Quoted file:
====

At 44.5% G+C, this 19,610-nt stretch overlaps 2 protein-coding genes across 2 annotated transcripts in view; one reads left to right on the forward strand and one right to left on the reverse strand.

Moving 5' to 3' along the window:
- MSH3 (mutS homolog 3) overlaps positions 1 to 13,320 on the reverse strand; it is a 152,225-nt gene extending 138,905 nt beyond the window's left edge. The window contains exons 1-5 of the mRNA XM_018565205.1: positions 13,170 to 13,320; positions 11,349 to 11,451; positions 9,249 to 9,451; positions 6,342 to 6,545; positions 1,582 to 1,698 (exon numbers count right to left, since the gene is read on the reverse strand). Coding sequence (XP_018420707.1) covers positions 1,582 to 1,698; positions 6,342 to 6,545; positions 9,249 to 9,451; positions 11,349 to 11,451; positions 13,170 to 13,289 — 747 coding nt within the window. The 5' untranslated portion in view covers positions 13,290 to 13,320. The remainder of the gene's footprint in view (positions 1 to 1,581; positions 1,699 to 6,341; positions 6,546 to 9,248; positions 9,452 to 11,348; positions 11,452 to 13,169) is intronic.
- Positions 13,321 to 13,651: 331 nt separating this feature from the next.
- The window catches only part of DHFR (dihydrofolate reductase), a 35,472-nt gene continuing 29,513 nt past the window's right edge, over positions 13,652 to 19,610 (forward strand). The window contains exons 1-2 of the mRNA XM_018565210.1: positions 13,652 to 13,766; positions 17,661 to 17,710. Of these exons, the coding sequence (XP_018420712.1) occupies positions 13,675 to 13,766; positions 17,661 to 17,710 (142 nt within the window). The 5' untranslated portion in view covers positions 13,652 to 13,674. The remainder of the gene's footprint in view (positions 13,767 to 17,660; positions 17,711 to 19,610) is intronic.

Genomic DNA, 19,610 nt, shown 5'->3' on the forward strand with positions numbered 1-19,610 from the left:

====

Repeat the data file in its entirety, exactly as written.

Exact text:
At 44.5% G+C, this 19,610-nt stretch overlaps 2 protein-coding genes across 2 annotated transcripts in view; one reads left to right on the forward strand and one right to left on the reverse strand.

Moving 5' to 3' along the window:
- MSH3 (mutS homolog 3) overlaps positions 1 to 13,320 on the reverse strand; it is a 152,225-nt gene extending 138,905 nt beyond the window's left edge. The window contains exons 1-5 of the mRNA XM_018565205.1: positions 13,170 to 13,320; positions 11,349 to 11,451; positions 9,249 to 9,451; positions 6,342 to 6,545; positions 1,582 to 1,698 (exon numbers count right to left, since the gene is read on the reverse strand). Coding sequence (XP_018420707.1) covers positions 1,582 to 1,698; positions 6,342 to 6,545; positions 9,249 to 9,451; positions 11,349 to 11,451; positions 13,170 to 13,289 — 747 coding nt within the window. The 5' untranslated portion in view covers positions 13,290 to 13,320. The remainder of the gene's footprint in view (positions 1 to 1,581; positions 1,699 to 6,341; positions 6,546 to 9,248; positions 9,452 to 11,348; positions 11,452 to 13,169) is intronic.
- Positions 13,321 to 13,651: 331 nt separating this feature from the next.
- The window catches only part of DHFR (dihydrofolate reductase), a 35,472-nt gene continuing 29,513 nt past the window's right edge, over positions 13,652 to 19,610 (forward strand). The window contains exons 1-2 of the mRNA XM_018565210.1: positions 13,652 to 13,766; positions 17,661 to 17,710. Of these exons, the coding sequence (XP_018420712.1) occupies positions 13,675 to 13,766; positions 17,661 to 17,710 (142 nt within the window). The 5' untranslated portion in view covers positions 13,652 to 13,674. The remainder of the gene's footprint in view (positions 13,767 to 17,660; positions 17,711 to 19,610) is intronic.

Genomic DNA, 19,610 nt, shown 5'->3' on the forward strand with positions numbered 1-19,610 from the left: